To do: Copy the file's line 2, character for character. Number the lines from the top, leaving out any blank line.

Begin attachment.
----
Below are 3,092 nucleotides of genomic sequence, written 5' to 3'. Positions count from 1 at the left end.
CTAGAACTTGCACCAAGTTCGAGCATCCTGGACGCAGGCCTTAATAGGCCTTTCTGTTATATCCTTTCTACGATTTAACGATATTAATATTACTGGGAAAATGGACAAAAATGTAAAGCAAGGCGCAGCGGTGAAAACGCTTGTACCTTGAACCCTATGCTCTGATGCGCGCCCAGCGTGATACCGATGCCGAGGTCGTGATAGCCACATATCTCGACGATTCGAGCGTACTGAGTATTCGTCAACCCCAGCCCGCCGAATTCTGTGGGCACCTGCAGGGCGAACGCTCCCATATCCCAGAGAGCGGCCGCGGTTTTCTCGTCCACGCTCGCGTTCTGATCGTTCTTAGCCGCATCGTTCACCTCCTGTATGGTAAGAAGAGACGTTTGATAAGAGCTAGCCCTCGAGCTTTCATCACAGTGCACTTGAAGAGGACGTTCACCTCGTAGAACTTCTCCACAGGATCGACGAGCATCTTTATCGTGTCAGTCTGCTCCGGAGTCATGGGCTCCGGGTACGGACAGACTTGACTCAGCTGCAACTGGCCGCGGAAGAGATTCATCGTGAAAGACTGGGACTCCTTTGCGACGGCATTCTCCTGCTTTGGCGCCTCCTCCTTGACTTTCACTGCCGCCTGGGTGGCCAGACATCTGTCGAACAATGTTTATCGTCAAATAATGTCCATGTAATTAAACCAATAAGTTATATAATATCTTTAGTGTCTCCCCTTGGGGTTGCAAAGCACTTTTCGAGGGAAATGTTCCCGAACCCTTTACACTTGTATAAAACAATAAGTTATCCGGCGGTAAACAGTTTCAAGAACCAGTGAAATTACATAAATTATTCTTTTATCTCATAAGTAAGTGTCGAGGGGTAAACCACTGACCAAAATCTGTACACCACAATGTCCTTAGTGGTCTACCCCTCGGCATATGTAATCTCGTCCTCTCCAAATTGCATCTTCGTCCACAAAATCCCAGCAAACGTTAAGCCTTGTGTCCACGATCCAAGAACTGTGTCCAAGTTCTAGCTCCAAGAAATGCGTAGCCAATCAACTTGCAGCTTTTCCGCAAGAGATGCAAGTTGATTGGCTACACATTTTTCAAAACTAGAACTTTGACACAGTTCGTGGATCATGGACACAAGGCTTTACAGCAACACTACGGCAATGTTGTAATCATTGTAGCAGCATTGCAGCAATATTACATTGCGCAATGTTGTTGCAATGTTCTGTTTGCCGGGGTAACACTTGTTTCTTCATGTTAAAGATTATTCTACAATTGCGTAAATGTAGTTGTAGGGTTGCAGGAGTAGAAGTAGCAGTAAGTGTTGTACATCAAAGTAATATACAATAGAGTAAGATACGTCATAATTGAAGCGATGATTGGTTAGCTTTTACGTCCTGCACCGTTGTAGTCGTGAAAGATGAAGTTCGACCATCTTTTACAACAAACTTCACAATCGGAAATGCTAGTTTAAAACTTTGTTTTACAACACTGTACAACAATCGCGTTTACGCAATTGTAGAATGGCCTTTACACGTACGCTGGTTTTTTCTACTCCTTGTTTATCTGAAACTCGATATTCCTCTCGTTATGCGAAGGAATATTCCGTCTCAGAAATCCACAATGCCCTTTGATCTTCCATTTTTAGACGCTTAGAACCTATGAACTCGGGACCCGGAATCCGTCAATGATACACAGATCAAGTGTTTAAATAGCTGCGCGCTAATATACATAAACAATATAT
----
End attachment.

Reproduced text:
CTAGAACTTGCACCAAGTTCGAGCATCCTGGACGCAGGCCTTAATAGGCCTTTCTGTTATATCCTTTCTACGATTTAACGATATTAATATTACTGGGAAAATGGACAAAAATGTAAAGCAAGGCGCAGCGGTGAAAACGCTTGTACCTTGAACCCTATGCTCTGATGCGCGCCCAGCGTGATACCGATGCCGAGGTCGTGATAGCCACATATCTCGACGATTCGAGCGTACTGAGTATTCGTCAACCCCAGCCCGCCGAATTCTGTGGGCACCTGCAGGGCGAACGCTCCCATATCCCAGAGAGCGGCCGCGGTTTTCTCGTCCACGCTCGCGTTCTGATCGTTCTTAGCCGCATCGTTCACCTCCTGTATGGTAAGAAGAGACGTTTGATAAGAGCTAGCCCTCGAGCTTTCATCACAGTGCACTTGAAGAGGACGTTCACCTCGTAGAACTTCTCCACAGGATCGACGAGCATCTTTATCGTGTCAGTCTGCTCCGGAGTCATGGGCTCCGGGTACGGACAGACTTGACTCAGCTGCAACTGGCCGCGGAAGAGATTCATCGTGAAAGACTGGGACTCCTTTGCGACGGCATTCTCCTGCTTTGGCGCCTCCTCCTTGACTTTCACTGCCGCCTGGGTGGCCAGACATCTGTCGAACAATGTTTATCGTCAAATAATGTCCATGTAATTAAACCAATAAGTTATATAATATCTTTAGTGTCTCCCCTTGGGGTTGCAAAGCACTTTTCGAGGGAAATGTTCCCGAACCCTTTACACTTGTATAAAACAATAAGTTATCCGGCGGTAAACAGTTTCAAGAACCAGTGAAATTACATAAATTATTCTTTTATCTCATAAGTAAGTGTCGAGGGGTAAACCACTGACCAAAATCTGTACACCACAATGTCCTTAGTGGTCTACCCCTCGGCATATGTAATCTCGTCCTCTCCAAATTGCATCTTCGTCCACAAAATCCCAGCAAACGTTAAGCCTTGTGTCCACGATCCAAGAACTGTGTCCAAGTTCTAGCTCCAAGAAATGCGTAGCCAATCAACTTGCAGCTTTTCCGCAAGAGATGCAAGTTGATTGGCTACACATTTTTCAAAACTAGAACTTTGACACAGTTCGTGGATCATGGACACAAGGCTTTACAGCAACACTACGGCAATGTTGTAATCATTGTAGCAGCATTGCAGCAATATTACATTGCGCAATGTTGTTGCAATGTTCTGTTTGCCGGGGTAACACTTGTTTCTTCATGTTAAAGATTATTCTACAATTGCGTAAATGTAGTTGTAGGGTTGCAGGAGTAGAAGTAGCAGTAAGTGTTGTACATCAAAGTAATATACAATAGAGTAAGATACGTCATAATTGAAGCGATGATTGGTTAGCTTTTACGTCCTGCACCGTTGTAGTCGTGAAAGATGAAGTTCGACCATCTTTTACAACAAACTTCACAATCGGAAATGCTAGTTTAAAACTTTGTTTTACAACACTGTACAACAATCGCGTTTACGCAATTGTAGAATGGCCTTTACACGTACGCTGGTTTTTTCTACTCCTTGTTTATCTGAAACTCGATATTCCTCTCGTTATGCGAAGGAATATTCCGTCTCAGAAATCCACAATGCCCTTTGATCTTCCATTTTTAGACGCTTAGAACCTATGAACTCGGGACCCGGAATCCGTCAATGATACACAGATCAAGTGTTTAAATAGCTGCGCGCTAATATACATAAACAATATAT